Today is International Holocaust Remembrance Day. On this day, while we reflect on the tragedy Shoah and its meaning, we also remember genocides that have occurred all over the world. The First Nations’, Armenians, and Rwandan genocides are some of the events that mark our humanity’s failure to prevent modern tragedies based on collective punishment mechanisms, state inflicted aggressions, and extremist ideologies. Below are some of the library resources that help us reflect upon these tragedies that could have been prevented only if the world could have countered these aggressions in a cohesively decisive way. The UN definition of genocide can be found here. Below are some sources in our library’s collections that will help you know more about Shoah and other genocides.
Holocaust, Jewish (1939-1945), in literature.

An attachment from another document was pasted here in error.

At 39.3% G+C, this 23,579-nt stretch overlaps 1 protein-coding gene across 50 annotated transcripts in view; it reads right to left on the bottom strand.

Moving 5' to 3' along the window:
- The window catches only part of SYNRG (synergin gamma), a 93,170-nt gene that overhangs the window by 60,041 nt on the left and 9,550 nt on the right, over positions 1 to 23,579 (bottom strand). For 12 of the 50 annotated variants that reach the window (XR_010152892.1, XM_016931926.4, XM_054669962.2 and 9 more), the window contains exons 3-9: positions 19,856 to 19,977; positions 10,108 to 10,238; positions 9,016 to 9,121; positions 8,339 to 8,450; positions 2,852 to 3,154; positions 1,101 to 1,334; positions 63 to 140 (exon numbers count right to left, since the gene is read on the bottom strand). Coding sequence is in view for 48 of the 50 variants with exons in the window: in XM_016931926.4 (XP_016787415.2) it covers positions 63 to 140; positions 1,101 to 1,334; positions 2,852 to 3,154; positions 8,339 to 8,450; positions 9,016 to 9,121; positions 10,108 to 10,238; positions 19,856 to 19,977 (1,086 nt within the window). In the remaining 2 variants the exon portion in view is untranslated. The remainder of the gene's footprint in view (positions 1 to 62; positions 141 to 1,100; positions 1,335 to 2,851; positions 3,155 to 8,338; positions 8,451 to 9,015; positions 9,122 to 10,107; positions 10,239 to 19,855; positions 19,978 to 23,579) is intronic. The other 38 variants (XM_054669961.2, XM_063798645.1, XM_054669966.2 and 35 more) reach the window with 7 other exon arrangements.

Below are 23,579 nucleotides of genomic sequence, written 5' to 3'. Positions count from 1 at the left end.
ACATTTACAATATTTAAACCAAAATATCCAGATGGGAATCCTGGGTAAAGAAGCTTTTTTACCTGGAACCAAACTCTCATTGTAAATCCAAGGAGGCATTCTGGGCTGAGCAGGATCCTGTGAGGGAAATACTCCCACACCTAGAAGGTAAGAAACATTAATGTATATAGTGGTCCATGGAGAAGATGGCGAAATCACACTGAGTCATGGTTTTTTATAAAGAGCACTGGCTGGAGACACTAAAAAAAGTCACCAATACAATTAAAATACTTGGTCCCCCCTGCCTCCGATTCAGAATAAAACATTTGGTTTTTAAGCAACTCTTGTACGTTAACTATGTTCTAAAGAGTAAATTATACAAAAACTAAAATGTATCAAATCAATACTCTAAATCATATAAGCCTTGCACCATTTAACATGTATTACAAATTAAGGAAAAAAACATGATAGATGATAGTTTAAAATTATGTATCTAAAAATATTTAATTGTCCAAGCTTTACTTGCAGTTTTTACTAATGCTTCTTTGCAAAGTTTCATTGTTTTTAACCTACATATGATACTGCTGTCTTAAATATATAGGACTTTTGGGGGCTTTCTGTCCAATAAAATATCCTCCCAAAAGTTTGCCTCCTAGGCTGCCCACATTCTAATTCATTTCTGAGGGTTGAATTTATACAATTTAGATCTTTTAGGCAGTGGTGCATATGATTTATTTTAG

Holocaust, Jewish (1939-1945), in motion pictures.
Holocaust survivors — Psychology.
Holocaust survivors — Mental health.
Holocaust, Jewish (1939-1945) — Psychological aspects.
Armenian Genocide, 1915-1923.
The Library recently acquired the USC Shoah Foundation Visual History Archive, a collection of unedited, primary source interviews with survivors and witnesses of genocide and mass violence. The bulk of the testimonies included relate to the Holocaust, as collecting these was the original purpose of the project. Now the archive has expanded to include testimonies from the 1994 Rwandan Tutsi Genocide, the 1937 Nanjing Massacre, the Armenian Genocide, the Cambodian Genocide, the Guatemalan Genocides, the ongoing South Sudan Civil war, the Central African Republic conflict and anti-Rohingya mass violence in Myamar.